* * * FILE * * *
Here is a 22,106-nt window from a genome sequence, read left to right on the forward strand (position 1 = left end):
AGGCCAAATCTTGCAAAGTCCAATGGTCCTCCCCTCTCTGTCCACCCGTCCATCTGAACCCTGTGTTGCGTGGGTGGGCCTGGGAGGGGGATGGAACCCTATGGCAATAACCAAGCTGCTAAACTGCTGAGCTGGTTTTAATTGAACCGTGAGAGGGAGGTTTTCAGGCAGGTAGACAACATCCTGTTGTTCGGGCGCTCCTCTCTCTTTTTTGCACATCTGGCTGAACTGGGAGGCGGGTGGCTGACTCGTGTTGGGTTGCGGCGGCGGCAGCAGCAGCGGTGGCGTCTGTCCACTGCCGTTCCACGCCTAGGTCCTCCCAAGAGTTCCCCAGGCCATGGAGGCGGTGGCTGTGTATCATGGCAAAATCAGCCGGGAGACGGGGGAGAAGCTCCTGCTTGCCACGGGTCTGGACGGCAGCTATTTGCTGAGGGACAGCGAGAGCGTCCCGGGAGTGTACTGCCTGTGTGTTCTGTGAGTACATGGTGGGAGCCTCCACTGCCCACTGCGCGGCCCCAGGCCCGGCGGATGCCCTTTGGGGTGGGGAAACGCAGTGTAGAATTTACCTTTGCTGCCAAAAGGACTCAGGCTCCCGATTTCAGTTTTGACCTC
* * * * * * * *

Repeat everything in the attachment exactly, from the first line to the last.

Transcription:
Here is a 22,106-nt window from a genome sequence, read left to right on the forward strand (position 1 = left end):
AGGCCAAATCTTGCAAAGTCCAATGGTCCTCCCCTCTCTGTCCACCCGTCCATCTGAACCCTGTGTTGCGTGGGTGGGCCTGGGAGGGGGATGGAACCCTATGGCAATAACCAAGCTGCTAAACTGCTGAGCTGGTTTTAATTGAACCGTGAGAGGGAGGTTTTCAGGCAGGTAGACAACATCCTGTTGTTCGGGCGCTCCTCTCTCTTTTTTGCACATCTGGCTGAACTGGGAGGCGGGTGGCTGACTCGTGTTGGGTTGCGGCGGCGGCAGCAGCAGCGGTGGCGTCTGTCCACTGCCGTTCCACGCCTAGGTCCTCCCAAGAGTTCCCCAGGCCATGGAGGCGGTGGCTGTGTATCATGGCAAAATCAGCCGGGAGACGGGGGAGAAGCTCCTGCTTGCCACGGGTCTGGACGGCAGCTATTTGCTGAGGGACAGCGAGAGCGTCCCGGGAGTGTACTGCCTGTGTGTTCTGTGAGTACATGGTGGGAGCCTCCACTGCCCACTGCGCGGCCCCAGGCCCGGCGGATGCCCTTTGGGGTGGGGAAACGCAGTGTAGAATTTACCTTTGCTGCCAAAAGGACTCAGGCTCCCGATTTCAGTTTTGACCTC